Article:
2:13 wrote: "It's a great article, but it seems like he borrowed lots of points from KC's blog (and quoted him directly) with some interviews of the players and coach thrown in."

As far as I am concerned, the more widely circulated info from this blog becomes the better. Everyone benefits from exposure to actual facts, evidence, and coherent reasoning.

Anonymous said...

"And to think that the coward Brodhead had the nerve to show up for the finals even though he has been gutless in this whole matter."

I trust even someone as supremely stupid as Brodhead didn't make the mistake of approaching the players or entering the locker room. What a prick.

Michael said...

[I trust even someone as supremely stupid as Brodhead didn't make the mistake of approaching the players or entering the locker room. What a prick.]

We don't know what Brodhead would have done had Duke won the game. I would guess that he'd be interviewed at the least.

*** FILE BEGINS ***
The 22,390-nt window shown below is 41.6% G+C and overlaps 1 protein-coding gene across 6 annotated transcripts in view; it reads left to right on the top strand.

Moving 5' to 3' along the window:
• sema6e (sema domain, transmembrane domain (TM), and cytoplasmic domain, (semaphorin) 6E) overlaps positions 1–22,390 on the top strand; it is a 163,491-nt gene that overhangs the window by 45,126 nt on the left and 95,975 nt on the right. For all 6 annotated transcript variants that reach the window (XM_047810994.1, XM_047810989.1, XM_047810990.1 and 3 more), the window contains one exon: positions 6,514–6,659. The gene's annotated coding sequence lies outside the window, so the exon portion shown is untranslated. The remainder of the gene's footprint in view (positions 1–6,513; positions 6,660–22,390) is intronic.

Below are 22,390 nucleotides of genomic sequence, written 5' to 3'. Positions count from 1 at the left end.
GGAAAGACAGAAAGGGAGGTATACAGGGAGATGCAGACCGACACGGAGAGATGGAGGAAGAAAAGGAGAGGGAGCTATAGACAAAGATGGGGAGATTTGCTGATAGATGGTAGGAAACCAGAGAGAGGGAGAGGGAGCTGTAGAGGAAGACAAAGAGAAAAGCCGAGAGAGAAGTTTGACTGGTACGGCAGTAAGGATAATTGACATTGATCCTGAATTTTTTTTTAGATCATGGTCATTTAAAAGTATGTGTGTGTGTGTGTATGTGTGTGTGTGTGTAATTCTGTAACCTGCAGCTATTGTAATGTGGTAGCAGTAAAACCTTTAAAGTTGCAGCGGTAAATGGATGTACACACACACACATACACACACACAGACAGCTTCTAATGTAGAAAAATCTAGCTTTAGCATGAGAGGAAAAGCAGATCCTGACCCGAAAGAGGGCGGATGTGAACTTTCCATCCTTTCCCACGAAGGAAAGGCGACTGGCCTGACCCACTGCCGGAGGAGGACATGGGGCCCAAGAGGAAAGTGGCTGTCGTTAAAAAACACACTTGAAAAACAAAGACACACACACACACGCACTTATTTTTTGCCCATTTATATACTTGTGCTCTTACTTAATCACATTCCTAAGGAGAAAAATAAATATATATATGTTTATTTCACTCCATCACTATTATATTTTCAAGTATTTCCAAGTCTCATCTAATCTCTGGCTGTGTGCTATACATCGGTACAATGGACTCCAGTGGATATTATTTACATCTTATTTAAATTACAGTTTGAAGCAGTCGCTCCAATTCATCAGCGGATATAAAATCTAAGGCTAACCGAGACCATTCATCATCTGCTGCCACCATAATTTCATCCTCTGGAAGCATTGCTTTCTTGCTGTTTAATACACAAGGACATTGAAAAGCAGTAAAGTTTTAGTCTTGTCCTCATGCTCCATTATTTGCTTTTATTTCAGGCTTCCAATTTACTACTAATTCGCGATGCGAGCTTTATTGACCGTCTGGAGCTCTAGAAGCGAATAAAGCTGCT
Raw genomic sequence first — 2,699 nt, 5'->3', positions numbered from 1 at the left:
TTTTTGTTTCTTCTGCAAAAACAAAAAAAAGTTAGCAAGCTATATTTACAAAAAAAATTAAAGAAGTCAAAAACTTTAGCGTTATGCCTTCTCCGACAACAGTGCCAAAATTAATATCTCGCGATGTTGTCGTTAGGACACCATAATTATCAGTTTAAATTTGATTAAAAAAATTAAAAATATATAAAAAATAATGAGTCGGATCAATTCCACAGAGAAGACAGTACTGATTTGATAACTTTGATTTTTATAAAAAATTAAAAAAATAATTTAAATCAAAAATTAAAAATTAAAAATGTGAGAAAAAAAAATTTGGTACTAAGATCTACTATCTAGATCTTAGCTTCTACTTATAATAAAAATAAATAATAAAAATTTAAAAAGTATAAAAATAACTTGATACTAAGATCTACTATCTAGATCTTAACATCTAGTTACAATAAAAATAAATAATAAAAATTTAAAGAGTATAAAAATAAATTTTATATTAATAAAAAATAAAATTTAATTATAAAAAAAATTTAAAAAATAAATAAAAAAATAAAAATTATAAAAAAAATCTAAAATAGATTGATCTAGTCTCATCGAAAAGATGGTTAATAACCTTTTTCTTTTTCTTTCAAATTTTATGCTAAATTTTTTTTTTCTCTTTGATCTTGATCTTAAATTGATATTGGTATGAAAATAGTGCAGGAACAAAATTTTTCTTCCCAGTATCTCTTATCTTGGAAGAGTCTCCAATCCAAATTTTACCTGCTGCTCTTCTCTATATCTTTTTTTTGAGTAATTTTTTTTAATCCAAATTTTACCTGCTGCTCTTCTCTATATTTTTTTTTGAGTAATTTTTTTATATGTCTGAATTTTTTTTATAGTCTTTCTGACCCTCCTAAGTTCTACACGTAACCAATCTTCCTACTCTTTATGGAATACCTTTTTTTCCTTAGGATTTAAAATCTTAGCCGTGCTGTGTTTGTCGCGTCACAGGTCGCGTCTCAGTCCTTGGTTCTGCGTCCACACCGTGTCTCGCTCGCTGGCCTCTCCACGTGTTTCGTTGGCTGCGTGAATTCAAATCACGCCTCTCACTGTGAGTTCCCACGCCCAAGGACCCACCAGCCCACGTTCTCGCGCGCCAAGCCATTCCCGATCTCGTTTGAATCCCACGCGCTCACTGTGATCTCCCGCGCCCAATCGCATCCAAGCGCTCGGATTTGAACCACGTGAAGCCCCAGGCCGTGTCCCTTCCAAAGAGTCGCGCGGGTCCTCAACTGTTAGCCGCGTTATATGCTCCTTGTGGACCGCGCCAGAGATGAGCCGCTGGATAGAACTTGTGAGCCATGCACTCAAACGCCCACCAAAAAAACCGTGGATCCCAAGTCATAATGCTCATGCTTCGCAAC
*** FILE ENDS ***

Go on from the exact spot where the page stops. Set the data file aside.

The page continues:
Anonymous said...

wegl,

the players should be held to a high standard of behavior; they are scholarship athletes, representing a university that costs others hundreds of thousands to attend. their drinking, carousing and past offenses should not be explained away, as kc johnson continuously has done, as students being students, or boys being boys. had nifong done what he should have, drop the charges as soon as he realized there was no case to build, that wouldn't have excused the team's collective record brought to light by a rogue, lying dancer.

Anonymous said...

3:12 What a pain in the ^^^, "But they peed off the porch" crowd are to most folk. Give it up - it is just stupid to write this stuff.

Anonymous said...

Regarding President Brodhead's appearance at the finals, isn't it possible that he was showing support for the team? I can't see any other way to read this, actually.